plt.show()

スポンサーリンク

## Object removal¶

Object removal uses a binary mask of the object to be removed.

Using the reduce and enlarge functions you wrote before, complete the function remove_object to output an image of the same shape but without the object to remove.

# Load image
image = util.img_as_float(image)

plt.subplot(1, 2, 1)
plt.title('Original Image')
plt.imshow(image)

plt.subplot(1, 2, 2)
plt.title('Mask of the object to remove')
plt.show()

/root/.pyenv/versions/3.7.0/envs/py37/lib/python3.7/site-packages/skimage/util/dtype.py:137: UserWarning: Possible sign loss when converting negative image of type float64 to positive image of type bool.
.format(dtypeobj_in, dtypeobj_out))
/root/.pyenv/versions/3.7.0/envs/py37/lib/python3.7/site-packages/skimage/util/dtype.py:141: UserWarning: Possible precision loss when converting from float64 to bool
.format(dtypeobj_in, dtypeobj_out))

def remove_object(image, mask):
"""Remove the object present in the mask.
Returns an output image with same shape as the input image, but without the object in the mask.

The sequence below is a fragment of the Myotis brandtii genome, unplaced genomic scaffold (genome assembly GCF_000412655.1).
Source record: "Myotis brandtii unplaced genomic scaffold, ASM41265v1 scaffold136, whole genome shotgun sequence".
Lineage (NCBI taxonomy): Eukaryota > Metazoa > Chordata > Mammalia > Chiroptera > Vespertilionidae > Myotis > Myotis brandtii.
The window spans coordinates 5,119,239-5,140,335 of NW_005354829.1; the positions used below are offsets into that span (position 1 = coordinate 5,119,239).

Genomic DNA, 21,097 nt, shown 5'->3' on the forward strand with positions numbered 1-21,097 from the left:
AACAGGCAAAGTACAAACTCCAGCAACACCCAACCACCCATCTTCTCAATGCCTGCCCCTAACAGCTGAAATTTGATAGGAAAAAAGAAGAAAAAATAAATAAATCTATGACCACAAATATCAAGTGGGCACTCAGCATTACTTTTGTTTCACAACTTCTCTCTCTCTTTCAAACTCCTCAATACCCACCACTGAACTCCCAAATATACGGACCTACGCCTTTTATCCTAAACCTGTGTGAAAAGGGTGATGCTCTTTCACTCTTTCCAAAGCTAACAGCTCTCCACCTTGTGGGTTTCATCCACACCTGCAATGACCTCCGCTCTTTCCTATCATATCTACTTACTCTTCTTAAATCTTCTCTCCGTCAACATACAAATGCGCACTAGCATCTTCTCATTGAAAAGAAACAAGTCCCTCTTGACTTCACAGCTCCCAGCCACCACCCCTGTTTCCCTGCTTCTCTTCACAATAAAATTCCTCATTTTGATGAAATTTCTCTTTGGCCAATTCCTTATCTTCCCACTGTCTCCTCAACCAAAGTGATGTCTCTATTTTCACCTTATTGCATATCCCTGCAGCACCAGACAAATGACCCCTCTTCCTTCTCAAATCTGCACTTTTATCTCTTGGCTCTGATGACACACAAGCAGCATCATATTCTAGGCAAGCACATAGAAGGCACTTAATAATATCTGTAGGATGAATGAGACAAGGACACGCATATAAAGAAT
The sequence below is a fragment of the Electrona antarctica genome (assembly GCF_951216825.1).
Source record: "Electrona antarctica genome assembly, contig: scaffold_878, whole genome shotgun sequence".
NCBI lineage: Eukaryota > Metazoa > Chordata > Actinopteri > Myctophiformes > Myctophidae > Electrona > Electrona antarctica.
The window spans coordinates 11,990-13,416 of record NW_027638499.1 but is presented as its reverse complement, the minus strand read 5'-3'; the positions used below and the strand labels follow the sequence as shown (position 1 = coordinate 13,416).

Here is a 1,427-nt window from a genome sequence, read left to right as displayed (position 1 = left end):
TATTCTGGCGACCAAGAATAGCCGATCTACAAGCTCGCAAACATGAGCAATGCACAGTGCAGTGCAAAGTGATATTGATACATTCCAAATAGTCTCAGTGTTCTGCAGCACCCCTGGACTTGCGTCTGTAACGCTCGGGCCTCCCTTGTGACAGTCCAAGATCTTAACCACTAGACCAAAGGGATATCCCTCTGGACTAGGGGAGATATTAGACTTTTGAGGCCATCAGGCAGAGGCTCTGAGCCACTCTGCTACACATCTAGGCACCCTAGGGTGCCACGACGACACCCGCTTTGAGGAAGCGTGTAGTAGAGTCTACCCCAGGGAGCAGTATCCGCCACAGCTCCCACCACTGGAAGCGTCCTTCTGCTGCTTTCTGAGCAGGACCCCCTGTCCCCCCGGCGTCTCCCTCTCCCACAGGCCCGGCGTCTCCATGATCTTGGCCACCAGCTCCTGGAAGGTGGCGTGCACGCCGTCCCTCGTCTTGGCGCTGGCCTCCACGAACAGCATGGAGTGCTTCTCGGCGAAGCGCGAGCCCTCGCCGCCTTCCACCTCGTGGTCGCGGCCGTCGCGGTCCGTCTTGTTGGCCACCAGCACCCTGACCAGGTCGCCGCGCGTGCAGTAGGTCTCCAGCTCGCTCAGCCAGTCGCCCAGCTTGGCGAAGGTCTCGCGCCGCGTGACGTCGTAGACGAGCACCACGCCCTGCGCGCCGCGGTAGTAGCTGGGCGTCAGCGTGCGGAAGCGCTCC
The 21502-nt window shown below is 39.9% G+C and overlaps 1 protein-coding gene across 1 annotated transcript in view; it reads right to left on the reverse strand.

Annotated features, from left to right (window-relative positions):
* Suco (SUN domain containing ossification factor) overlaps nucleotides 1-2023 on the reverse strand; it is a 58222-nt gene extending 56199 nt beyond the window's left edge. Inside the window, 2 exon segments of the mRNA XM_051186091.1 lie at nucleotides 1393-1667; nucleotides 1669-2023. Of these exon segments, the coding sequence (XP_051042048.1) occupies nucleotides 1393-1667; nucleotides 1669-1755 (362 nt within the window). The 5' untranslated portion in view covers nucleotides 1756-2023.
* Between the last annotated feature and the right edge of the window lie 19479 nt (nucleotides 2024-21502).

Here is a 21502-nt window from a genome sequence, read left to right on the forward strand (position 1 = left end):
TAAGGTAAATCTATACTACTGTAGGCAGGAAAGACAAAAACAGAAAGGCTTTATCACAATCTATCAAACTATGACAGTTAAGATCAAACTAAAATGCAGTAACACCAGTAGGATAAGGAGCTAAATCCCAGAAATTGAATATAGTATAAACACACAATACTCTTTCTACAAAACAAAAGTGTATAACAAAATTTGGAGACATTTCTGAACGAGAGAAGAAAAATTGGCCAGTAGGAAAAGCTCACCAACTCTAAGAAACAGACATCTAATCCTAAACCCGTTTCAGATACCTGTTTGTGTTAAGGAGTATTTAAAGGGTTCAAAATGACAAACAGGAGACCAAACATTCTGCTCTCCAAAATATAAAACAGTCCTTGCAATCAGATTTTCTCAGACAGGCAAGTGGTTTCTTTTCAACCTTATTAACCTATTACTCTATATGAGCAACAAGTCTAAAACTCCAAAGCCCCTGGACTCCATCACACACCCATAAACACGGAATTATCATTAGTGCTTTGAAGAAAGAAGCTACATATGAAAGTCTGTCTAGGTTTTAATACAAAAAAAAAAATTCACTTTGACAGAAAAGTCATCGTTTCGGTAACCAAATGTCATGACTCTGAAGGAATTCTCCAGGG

Args:
image: numpy array of shape (H, W, 3)
mask: numpy boolean array of shape (H, W)
Returns:
out: numpy array of shape (H, W, 3)
"""
out = np.copy(image)
H,W,C = out.shape
e = e_function(out)
cost,path = compute_forward_cost(out,e1)
end = np.argmin(cost[-1])
seam = backtrack_seam(path,end)
out = remove_seam(out,seam)
out = enlarge(out,W,axis=1)
return out

# Use your function to remove the object
from seam_carving import remove_object

plt.subplot(2, 2, 1)
plt.title('Original Image')
plt.imshow(image)

plt.subplot(2, 2, 2)
plt.title('Mask of the object to remove')